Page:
Why did this memory come to me as I was searching today for my unconditional happiness within me?

I think because what lies between unconditional happiness and conditional happiness is trauma.

By “trauma” I don’t mean that my childhood experience of immigration was somehow particularly traumatic. In comparison to many others, it is pretty mild. It is a walk in the park compared to people dealing with memories from childhood of sexual abuse or starvation or loss of their parents or dealing with disabilities or not having loving parents and so on. Compared to all that, moving from India to America in a haze of concern for my father and our family is not all that bad.

But, for all that, it is part of my psyche. It is what I have to deal with. It is one of the things which convinced the young, child Bharath that happiness can be lost – that it is conditioned.

Children live in unconditional happiness without trying to. They do so mainly because they live mainly in the present. And also because they haven’t yet developed the memory of the loss, which ruptures the growing consciousness into the world as it was and the world as it is now, with the awareness that what was lost in the world as it was might never come back again.

As this awareness of loss starts to grow (for some probably as early as 2 or 3 – I was a late bloomer at 11!), they start to build their lives and sense of self from the happiness that they can construct. This is the beginning of conditioned happiness – also the beginning of what we call individuality or self. Personality is nothing other than the highly particular ways that children start to construct their conditional happiness. So much so that as the children become adults, these ways seem synonymous with who they are. I am joking of course that I didn’t start to do this until I was 11. What happened at 11 is just a particular intense series of experiences. But I started constructing my personality, like every one, well before then.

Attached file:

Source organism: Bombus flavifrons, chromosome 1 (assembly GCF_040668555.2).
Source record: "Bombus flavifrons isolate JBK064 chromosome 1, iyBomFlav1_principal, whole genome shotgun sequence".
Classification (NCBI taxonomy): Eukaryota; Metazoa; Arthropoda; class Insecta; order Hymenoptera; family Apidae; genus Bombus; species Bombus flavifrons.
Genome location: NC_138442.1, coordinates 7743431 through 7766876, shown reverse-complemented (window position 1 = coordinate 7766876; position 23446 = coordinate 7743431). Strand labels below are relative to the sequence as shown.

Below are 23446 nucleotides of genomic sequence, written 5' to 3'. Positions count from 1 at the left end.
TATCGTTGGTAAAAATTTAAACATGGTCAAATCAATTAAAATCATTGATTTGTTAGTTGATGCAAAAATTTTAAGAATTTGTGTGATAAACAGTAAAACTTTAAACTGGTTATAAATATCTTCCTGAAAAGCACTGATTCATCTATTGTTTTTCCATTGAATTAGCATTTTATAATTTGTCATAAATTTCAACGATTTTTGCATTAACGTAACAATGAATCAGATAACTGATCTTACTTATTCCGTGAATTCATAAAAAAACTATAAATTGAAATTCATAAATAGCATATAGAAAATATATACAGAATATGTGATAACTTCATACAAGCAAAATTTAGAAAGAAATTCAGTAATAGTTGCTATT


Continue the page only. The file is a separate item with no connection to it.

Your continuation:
This construction of personality has a fatal limit. There is no guarantee that the conceptual and emotional infrastructure that was started to be built at 2 or 5 or 10 will do the job well when one is 18 or 35 or 60 or 90. In fact, as people grow what makes the conditionally happy itself starts to grow and change and evolve. And so it becomes ingrained in us that to be myself is to be conditionally happy – that is, to have the things that I want and to avoid the things I don’t want.